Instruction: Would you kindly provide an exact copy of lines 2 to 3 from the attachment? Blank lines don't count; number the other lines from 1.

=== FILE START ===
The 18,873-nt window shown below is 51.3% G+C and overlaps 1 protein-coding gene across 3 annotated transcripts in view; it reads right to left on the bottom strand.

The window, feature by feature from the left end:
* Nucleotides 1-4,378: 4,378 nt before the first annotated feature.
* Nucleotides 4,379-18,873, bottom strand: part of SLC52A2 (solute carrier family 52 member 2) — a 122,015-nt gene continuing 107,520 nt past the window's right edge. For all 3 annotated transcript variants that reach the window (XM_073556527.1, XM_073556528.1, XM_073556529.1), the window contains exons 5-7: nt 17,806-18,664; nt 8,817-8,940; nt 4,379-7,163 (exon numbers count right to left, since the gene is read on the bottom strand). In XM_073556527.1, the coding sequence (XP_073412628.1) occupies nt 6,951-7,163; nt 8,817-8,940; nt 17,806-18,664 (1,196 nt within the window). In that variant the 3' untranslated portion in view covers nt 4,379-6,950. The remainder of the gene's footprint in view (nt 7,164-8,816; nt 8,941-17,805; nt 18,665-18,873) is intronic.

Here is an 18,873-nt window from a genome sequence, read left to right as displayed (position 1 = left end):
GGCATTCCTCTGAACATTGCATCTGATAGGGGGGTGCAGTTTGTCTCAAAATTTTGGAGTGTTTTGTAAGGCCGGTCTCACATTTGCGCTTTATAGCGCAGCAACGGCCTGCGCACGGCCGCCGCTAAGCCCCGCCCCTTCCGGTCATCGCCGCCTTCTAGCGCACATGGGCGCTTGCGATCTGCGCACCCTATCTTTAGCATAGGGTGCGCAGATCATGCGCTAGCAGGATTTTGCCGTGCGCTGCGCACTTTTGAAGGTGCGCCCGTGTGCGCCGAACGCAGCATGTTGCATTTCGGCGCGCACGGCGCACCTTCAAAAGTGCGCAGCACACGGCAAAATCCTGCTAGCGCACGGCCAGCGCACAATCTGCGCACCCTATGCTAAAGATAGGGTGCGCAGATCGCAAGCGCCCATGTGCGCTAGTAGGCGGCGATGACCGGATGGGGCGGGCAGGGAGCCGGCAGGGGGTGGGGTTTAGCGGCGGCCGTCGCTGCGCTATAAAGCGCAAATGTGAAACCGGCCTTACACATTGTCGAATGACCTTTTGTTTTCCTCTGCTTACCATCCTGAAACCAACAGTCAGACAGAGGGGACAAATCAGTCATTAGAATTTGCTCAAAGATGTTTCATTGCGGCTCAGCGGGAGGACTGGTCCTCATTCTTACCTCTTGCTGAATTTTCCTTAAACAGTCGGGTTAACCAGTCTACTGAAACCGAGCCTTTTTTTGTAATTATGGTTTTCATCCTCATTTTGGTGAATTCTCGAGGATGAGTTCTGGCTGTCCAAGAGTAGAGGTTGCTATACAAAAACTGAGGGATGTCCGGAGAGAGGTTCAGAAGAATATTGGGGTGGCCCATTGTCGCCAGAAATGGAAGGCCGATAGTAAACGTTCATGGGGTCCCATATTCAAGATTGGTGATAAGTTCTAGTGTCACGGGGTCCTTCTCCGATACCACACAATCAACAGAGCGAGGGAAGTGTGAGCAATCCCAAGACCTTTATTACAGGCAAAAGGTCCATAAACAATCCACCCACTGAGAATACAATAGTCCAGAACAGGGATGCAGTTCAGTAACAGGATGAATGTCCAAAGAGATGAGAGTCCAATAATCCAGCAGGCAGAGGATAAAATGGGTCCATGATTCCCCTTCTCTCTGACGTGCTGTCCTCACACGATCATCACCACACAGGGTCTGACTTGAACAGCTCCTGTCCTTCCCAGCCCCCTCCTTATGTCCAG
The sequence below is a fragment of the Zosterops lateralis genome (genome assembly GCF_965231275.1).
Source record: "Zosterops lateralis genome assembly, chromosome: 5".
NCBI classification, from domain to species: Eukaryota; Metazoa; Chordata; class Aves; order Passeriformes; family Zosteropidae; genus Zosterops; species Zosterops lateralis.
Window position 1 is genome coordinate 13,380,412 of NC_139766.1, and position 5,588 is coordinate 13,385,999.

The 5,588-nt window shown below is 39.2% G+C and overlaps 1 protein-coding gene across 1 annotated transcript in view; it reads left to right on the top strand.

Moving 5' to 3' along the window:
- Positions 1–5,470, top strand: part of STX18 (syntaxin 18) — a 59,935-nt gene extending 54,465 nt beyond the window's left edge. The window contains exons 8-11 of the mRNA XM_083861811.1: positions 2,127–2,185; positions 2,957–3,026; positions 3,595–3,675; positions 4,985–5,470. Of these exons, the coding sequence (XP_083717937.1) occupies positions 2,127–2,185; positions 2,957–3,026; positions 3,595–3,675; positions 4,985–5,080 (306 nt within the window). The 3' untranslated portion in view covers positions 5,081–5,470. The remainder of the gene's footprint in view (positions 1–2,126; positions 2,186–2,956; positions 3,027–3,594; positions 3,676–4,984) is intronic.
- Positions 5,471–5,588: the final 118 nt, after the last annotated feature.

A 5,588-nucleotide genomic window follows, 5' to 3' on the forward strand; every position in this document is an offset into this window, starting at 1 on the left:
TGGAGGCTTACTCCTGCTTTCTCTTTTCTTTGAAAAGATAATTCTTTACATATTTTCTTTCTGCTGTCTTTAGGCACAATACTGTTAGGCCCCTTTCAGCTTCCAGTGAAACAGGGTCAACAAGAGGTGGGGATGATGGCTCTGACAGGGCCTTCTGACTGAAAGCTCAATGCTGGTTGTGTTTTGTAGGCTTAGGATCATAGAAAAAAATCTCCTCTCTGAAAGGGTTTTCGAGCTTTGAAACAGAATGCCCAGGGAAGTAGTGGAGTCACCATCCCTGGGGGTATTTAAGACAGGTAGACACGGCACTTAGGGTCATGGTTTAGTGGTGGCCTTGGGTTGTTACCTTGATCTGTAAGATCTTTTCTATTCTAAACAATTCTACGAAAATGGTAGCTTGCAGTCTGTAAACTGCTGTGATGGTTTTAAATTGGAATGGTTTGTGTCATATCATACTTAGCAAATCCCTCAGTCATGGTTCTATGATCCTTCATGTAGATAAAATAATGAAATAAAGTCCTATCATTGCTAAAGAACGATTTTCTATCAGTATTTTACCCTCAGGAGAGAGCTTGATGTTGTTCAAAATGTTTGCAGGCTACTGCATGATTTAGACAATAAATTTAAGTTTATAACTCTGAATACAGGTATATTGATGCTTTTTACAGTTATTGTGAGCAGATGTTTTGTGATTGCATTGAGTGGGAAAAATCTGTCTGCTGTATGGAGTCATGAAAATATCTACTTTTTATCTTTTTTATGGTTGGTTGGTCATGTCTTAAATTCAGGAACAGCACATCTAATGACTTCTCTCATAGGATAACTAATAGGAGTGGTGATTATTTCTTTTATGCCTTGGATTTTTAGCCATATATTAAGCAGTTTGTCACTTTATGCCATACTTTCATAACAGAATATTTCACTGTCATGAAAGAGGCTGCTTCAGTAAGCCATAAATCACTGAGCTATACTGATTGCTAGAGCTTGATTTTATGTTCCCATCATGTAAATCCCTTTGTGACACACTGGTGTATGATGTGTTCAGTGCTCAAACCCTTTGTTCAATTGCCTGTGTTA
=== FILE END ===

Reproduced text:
The window, feature by feature from the left end:
* Nucleotides 1-4,378: 4,378 nt before the first annotated feature.